The little library that could in Nevada County
March 1, 2010
According to my favorite dictionary and#8212; and#8220;Websterand#8217;s New World Dictionary,and#8221; copyright 1972, which is held together by tape and rubber bands and#8212; one of the definitions of the word and#8220;democracyand#8221; is, and#8220;the common people as the wielders of political power.and#8221; In this day of partisan politics when our representatives in Washington canand#8217;t seem to get anything done, itand#8217;s sometimes hard to remember a major principle upon which our government is based: Power rests in the hands of the people.
Nowhere was the democratic process more evident than during Nevada Countyand#8217;s recent decision to explore outsourcing the management of our public libraries in response to the budgetary shortfall. (I say and#8220;ourand#8217;and#8221; libraries because I think that everyone who uses public libraries shares my sense of ownership and pride in them. Websterand#8217;s defines public as and#8220;of, belonging to, or concerning the people as a whole; for the use or benefit of all.and#8221;)
From strictly a numbers point of view, the management proposal submitted by a for-profit company based in Maryland painted a rosy picture of our public libraries flourishing in their hands. The numbers added up. But lots of other things did not add up. How would a private company make their necessary profit? It was clear that sacrifices to our quality system would be necessary.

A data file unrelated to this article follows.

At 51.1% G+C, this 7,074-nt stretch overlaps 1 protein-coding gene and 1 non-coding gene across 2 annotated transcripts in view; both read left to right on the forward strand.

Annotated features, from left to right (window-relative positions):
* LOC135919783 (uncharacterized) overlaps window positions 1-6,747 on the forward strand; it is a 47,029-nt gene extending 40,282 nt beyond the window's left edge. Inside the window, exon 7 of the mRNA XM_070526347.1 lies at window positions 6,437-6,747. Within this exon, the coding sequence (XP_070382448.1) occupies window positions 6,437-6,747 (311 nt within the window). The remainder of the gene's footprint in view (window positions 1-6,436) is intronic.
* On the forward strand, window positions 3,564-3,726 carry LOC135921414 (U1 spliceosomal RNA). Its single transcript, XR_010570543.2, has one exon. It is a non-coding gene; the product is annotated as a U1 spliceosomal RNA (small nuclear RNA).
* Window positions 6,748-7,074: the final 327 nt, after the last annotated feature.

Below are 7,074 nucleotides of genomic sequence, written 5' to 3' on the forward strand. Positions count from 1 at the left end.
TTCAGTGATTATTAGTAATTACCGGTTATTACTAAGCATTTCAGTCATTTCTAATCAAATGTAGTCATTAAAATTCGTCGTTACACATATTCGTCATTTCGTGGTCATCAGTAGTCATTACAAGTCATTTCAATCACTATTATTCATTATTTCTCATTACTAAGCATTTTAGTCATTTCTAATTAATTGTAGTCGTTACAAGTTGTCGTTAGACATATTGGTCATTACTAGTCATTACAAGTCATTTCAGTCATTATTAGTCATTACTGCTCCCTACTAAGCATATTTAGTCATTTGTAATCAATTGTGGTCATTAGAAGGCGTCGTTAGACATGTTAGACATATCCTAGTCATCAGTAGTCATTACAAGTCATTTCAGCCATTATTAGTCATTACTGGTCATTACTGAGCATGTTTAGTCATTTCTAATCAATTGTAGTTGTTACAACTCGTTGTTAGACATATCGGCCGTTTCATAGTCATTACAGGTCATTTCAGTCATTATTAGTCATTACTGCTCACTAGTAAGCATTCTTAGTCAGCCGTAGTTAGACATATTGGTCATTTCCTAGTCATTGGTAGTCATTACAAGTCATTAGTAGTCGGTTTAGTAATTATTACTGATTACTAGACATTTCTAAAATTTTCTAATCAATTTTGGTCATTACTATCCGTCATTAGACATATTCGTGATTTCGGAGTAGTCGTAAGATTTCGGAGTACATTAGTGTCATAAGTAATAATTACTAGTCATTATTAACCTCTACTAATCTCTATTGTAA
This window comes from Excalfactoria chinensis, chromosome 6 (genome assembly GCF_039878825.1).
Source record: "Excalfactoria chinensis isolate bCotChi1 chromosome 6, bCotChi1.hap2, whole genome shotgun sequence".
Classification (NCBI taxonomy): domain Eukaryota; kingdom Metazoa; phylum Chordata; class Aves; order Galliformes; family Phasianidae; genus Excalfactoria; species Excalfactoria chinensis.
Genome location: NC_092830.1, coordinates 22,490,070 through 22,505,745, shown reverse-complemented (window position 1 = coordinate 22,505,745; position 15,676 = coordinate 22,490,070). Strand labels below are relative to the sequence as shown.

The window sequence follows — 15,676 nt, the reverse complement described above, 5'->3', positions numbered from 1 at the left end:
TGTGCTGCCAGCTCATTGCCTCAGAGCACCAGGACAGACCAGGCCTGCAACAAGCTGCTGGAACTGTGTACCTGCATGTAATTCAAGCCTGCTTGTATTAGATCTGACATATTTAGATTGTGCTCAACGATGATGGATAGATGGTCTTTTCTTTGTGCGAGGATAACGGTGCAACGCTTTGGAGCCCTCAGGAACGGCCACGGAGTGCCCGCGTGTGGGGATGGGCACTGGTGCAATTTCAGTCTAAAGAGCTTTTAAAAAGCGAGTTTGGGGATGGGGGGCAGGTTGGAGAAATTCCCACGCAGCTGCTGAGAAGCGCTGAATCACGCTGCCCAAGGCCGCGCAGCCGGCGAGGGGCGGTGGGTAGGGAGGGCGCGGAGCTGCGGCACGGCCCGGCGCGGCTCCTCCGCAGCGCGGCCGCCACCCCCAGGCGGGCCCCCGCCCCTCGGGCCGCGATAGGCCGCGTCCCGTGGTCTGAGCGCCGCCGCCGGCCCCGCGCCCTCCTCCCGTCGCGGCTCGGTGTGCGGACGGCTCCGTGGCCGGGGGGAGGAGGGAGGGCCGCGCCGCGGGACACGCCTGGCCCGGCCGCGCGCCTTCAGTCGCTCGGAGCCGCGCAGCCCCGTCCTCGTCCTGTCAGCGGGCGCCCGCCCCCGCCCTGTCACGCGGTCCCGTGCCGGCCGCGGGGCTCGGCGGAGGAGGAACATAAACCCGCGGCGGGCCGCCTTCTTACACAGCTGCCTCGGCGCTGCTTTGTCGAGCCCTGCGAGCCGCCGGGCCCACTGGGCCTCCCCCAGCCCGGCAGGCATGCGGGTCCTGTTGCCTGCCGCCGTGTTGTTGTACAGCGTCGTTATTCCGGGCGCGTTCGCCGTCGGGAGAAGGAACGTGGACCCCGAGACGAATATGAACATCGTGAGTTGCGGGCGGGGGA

What is public about private? According to Websterand#8217;s, and#8220;privateand#8221; means, and#8220;of, belonging to, or concerning a particular person or group; not publicly or generally known; secret.and#8221; Public libraries exist to serve all segments of the population openly and without bias or motive. Private companies have no obligation to reveal the details of their budgets.
Once residents got wind of what was happening, the roars of protest echoed across the county. The five Nevada County Supervisors were inundated, buried, besieged with phone calls, e-mail, petitions, and editorials, and, in all of these, the message was clear: We want our public libraries to stay public.
The People Had Spoken, and continued to demonstrate their commitment. A telethon, donation boxes in the libraries, and a fund-raising effort by the Grass Valleyand#8217;s The Union netted more than $70,000 for our public libraries in just a couple of months.
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On Tuesday, Feb. 23, the Supervisors voted unanimously to continue to manage Nevada Countyand#8217;s public libraries at the county level. They listened. They responded to the and#8220;common people,and#8221; as they were elected to do. We applaud them for keeping our library in the hands of the people.
If you wrote, called, e-mailed, signed a petition, or passed the message on to friends, you were a participant in democracy in action. Thank you.
and#8212; Pam McAdoo is a Truckee resident, an artist and active in library issues in the community